My experiences of pubs and bottle shops in Melbourne and Sydney have certainly whetted my appetite for a return visit. But they also opened my eyes to a parallel but even less explored phenomenon: the even newer vogue for alcoholic cider and even its pear equivalent, perry.
Many of the establishments I visited during my 10 day stay in the country had at least one cider on sale, often on draught, with unthreatening imports such as Ireland’s Magners and Sweden’s Rekorderlig being extremely widespread. Of greater interest, several of the products available came from native producers.
With little knowledge about or expectations of Australian cider I was keen to try a couple. My first exposure was to Kelly Brothers Cider’s Sparkling Cider (7%) from the Yarra Valley east of Melbourne, which I’d noted in a couple of establishments before I tried it for myself at Mrs. Parma’s. The very pale yellow, sparkling, medium-sweet liquid was undoubtedly “cidery” but nevertheless rather unfamiliar to a palate more used to often highly characterful English and Welsh ciders. Quite drinkable, and a definite improvement on the most common imports, but not perhaps to my taste.
Which is, regrettably, more than I could say of the decidedly strange concoction sampled at Young & Jackson’s new roof top cider bar. Touted as Y&J’s Fresh Scrumpy (also made by Kelly Brothers) and served from an oak barrel on the back of the bar the unfiltered, cloudy but otherwise almost colourless liquid defied description. Apparently “Made with a sweet blend of Jazz Apples” Y&J”s Fresh Scrumpy offering a fruity, sweet, somewhat sherbety palate with little obvious resemblance to cider as I’ve previously known it. Although it certainly deserves points for effort.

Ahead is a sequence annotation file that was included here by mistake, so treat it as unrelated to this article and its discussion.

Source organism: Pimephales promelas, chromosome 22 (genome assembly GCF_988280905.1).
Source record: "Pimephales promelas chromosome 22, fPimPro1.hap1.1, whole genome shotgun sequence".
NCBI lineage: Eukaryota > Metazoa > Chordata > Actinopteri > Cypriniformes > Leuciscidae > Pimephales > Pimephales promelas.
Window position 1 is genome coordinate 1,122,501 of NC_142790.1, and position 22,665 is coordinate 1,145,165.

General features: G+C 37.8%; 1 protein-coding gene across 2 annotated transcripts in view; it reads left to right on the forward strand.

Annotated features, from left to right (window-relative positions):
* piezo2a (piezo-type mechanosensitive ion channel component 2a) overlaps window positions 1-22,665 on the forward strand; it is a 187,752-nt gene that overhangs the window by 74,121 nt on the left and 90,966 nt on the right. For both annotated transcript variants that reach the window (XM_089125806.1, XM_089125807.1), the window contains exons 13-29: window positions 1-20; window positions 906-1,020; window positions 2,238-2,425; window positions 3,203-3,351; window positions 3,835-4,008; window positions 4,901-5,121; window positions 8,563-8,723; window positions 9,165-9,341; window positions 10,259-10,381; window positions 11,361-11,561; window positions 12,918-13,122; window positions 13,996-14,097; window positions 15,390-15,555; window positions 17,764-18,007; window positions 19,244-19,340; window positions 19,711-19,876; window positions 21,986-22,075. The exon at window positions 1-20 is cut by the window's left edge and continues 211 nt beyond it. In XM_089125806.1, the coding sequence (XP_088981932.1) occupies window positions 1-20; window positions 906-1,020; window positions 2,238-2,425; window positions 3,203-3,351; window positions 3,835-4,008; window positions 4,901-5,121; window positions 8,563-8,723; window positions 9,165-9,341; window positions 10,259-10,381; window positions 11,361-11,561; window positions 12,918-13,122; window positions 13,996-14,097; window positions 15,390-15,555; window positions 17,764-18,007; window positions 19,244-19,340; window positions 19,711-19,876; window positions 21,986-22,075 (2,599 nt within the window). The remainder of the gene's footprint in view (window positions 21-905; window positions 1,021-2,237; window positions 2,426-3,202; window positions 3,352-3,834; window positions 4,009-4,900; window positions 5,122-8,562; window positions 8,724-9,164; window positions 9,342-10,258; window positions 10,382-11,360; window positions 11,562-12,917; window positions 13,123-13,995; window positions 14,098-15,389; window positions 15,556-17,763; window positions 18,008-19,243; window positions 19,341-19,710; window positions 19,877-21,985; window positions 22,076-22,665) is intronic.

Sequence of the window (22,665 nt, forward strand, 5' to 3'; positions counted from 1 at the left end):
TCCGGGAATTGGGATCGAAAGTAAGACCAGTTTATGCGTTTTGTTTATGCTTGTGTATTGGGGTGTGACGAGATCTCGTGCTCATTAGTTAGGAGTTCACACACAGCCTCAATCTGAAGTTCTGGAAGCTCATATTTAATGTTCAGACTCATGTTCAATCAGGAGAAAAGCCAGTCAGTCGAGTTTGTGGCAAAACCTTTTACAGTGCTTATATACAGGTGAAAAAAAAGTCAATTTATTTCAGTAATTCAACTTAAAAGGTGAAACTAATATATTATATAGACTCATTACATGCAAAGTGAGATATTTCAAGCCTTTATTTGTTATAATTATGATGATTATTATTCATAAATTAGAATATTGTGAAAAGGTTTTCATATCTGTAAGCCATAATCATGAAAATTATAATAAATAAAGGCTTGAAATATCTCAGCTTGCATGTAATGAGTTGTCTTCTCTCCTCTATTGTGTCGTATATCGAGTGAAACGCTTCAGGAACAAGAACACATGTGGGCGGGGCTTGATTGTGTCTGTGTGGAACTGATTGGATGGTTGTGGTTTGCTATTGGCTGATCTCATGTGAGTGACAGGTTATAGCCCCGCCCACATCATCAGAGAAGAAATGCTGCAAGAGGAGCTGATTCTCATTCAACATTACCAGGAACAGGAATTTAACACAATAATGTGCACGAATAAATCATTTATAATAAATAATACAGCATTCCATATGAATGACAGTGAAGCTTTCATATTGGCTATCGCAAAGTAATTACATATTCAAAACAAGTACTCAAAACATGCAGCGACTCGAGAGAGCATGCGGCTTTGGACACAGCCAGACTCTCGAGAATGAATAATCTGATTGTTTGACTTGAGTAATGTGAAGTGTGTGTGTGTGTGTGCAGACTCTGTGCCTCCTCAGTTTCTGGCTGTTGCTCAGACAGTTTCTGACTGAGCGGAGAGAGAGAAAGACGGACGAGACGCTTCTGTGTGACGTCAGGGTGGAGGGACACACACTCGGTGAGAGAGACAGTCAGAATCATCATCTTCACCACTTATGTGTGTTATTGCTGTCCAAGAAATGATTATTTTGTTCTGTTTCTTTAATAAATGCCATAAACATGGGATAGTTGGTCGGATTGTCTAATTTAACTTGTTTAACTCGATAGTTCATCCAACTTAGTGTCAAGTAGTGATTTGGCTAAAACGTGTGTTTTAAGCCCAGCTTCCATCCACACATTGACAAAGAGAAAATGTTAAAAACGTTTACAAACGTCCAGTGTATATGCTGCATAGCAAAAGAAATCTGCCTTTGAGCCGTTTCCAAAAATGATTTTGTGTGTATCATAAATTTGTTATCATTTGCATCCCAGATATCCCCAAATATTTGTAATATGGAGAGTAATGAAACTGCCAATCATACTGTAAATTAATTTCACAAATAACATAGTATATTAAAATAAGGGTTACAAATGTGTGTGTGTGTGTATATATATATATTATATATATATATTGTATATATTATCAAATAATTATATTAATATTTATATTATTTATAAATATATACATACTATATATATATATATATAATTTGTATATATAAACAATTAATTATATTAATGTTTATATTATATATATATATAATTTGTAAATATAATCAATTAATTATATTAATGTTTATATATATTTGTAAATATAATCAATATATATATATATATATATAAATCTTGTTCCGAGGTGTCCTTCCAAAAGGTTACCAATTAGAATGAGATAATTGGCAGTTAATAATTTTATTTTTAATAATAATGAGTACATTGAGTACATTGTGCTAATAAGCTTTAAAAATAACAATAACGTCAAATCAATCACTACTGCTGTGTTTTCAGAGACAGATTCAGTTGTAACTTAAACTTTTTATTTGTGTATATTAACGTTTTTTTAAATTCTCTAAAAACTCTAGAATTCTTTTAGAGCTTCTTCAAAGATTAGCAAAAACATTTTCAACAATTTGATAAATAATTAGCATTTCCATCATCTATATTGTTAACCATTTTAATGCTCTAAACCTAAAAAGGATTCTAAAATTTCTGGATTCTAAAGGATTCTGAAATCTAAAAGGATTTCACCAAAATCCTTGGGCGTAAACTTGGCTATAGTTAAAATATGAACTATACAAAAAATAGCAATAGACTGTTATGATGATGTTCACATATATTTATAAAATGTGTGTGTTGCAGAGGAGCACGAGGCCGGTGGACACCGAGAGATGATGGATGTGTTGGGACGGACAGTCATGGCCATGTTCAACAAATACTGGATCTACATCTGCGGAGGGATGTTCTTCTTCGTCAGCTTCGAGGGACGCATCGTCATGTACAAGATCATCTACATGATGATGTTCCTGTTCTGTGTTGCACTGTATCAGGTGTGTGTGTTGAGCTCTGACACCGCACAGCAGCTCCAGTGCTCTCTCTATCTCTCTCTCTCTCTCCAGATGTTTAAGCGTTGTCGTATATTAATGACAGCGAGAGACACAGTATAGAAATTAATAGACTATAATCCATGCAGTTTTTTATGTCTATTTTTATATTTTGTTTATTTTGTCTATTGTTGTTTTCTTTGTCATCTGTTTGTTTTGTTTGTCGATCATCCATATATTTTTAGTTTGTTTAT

While it’s clearly unreasonable to criticize Australian cider on the basis of two samples from the same cider maker, I’m not surprised by what I did experience. The kinds of apple best suited to a well-structured cider are not common outside of the traditional cider-making regions of Europe. And without a longstanding culture of cider making they simply aren’t cultivated as they’re not much use for anything else except feeding to pigs. Australia currently lacks both.